At a recent Australian Poetry symposium, Peter Minter showed the importance of a different kind of close reading, the material reading. A video of his talk can be seen below.
Minter points out the numerous Indigenous poets excluded from Australian Poetry Since 1788, a recent anthology (as well as pointing to some other exclusions). He frames the anthology itself as an editors' folly (the editors being Geoffrey Lehmann and Robert Gray, who have made anthologies together before) and as kitsch. But while such terms are subjective, and arguments about the exclusions from anthologies - thought objective facts - seem to boil down to the subjective in the end: it is the ends, finally, that Minter takes issue with. Minter's presentation was a model criticism, in terms of disarming those in the audience who were included in the anthology (assuming any needed to be disarmed) — but the kicker is Minter's discovery that the endpapers (shown as the image for this post, above) are actually fauxboriginal themselves, a folly of settler curtainmaking from the 1950s: they are, if anything is, kitsch. They suggest an Aboriginal design, but merely serve to give a frisson of nativism to a settlement verse project.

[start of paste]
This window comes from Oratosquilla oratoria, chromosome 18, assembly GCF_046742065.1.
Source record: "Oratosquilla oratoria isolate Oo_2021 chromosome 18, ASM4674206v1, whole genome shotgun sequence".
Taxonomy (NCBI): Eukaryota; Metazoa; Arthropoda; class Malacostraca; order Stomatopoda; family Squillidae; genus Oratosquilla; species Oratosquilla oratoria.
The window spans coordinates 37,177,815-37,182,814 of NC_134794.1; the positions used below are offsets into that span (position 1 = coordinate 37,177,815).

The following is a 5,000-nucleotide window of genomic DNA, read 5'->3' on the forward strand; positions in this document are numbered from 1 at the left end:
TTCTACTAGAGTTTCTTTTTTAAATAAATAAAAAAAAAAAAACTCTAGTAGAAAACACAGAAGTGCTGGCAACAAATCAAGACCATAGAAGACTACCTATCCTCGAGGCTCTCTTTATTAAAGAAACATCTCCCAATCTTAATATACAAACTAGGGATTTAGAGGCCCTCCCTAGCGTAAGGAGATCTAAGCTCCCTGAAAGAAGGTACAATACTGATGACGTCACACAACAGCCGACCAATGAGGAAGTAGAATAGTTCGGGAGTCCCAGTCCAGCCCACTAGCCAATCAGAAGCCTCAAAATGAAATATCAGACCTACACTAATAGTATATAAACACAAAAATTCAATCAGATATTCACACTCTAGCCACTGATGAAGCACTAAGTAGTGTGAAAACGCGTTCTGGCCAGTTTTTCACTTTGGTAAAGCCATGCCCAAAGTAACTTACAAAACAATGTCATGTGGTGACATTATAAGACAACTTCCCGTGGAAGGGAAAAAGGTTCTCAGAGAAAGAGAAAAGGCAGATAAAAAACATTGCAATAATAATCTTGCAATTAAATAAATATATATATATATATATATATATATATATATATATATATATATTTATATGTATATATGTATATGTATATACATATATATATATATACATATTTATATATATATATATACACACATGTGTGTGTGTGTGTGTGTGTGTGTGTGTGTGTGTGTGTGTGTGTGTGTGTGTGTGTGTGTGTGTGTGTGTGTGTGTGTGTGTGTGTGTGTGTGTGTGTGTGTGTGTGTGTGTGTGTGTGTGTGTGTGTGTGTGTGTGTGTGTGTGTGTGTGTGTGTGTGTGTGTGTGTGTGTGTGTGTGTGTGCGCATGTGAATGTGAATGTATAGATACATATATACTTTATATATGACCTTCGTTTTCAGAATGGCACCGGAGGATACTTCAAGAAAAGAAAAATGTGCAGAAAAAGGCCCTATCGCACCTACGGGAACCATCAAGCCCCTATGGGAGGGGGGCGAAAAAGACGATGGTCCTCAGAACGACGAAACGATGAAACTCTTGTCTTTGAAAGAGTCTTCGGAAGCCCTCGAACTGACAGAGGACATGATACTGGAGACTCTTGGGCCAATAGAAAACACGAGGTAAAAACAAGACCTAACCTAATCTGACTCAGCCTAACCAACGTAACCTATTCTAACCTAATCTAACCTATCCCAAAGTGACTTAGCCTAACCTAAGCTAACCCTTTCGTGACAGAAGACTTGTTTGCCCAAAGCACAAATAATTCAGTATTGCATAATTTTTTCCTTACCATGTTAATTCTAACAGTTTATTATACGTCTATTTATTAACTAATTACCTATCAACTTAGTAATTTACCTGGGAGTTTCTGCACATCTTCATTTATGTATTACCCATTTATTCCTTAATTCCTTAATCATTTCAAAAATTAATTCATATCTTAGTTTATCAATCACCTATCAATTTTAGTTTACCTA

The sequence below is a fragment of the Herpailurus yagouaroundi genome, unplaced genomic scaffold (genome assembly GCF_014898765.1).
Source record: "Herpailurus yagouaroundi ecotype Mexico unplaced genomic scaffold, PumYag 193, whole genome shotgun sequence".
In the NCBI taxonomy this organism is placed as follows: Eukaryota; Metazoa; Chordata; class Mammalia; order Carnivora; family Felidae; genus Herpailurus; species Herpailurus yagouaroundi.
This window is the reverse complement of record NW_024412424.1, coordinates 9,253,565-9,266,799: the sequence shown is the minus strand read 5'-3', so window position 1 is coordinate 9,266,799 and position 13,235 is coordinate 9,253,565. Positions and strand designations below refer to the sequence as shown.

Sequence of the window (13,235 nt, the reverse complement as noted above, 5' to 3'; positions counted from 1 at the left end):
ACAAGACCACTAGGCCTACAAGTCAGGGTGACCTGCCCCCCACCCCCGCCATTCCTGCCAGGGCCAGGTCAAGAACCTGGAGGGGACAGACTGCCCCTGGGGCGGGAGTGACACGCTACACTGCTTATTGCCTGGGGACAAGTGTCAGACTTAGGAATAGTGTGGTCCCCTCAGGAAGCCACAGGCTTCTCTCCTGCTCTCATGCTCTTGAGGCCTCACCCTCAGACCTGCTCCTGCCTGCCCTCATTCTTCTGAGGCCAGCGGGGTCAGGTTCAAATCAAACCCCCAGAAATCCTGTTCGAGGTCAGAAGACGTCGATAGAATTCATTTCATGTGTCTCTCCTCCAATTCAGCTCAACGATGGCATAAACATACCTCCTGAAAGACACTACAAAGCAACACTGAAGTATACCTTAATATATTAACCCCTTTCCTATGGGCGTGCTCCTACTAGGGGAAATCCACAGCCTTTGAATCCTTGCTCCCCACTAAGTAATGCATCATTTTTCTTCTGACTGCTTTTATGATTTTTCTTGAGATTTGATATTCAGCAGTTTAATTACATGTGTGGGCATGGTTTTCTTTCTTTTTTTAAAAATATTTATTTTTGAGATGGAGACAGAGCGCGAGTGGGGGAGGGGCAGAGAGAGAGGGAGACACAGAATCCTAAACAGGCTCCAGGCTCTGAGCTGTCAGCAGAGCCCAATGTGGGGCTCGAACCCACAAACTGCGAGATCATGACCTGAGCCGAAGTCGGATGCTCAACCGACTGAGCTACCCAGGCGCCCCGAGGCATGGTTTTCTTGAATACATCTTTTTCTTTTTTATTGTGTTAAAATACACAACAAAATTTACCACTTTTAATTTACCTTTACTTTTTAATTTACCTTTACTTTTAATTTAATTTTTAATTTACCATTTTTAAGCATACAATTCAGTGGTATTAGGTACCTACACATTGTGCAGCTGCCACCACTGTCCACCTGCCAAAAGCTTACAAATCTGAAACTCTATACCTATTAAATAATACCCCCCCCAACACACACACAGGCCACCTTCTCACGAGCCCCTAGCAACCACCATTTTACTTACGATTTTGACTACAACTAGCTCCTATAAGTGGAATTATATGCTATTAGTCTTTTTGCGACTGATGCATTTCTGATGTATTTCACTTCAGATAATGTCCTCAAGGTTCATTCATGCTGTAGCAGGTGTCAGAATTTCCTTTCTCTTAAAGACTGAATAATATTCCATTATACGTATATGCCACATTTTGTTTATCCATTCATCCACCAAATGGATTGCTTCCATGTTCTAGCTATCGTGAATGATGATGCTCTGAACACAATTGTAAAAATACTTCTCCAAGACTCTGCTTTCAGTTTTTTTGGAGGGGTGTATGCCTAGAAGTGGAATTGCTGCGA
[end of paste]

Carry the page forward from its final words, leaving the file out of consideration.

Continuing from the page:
Minter indicates that the anthology is fine as an editor's personal project, a kind of trousseau to show Captain Cook when he comes again; the problem is in its identification with 1788: the year that symbolises the beginning of the settlement aka the invasion of Australia. Though Australia as a nation began at Federation in 1901, it is 1788 that has been officially adopted as its beginning, and was celebrated as a bicentenary in 1988. The anthology is then, identified with the state. Such a premised anthology would seem to resemble Plato's Republic - what we might call a 'state of exclusion' - one that by identifying with the state renders what is excluded as poetry, and its own contents prosaic.
In referring to the Greek I don't mean to suggest an automatic default to Greece as the beginnings of our culture: Australian culture had a number of beginnings. Yet consider the word 'anthology' itself: it is a Greek-derived word, meaning a gathering of flowers (and therefore has no roots). It would seem, then, that state-identification aside (though such an identity belies a regard for poetry over identity), that this anthology is not concerned with native flowers - or roots. And not so much with Asian or queer flowers and roots either.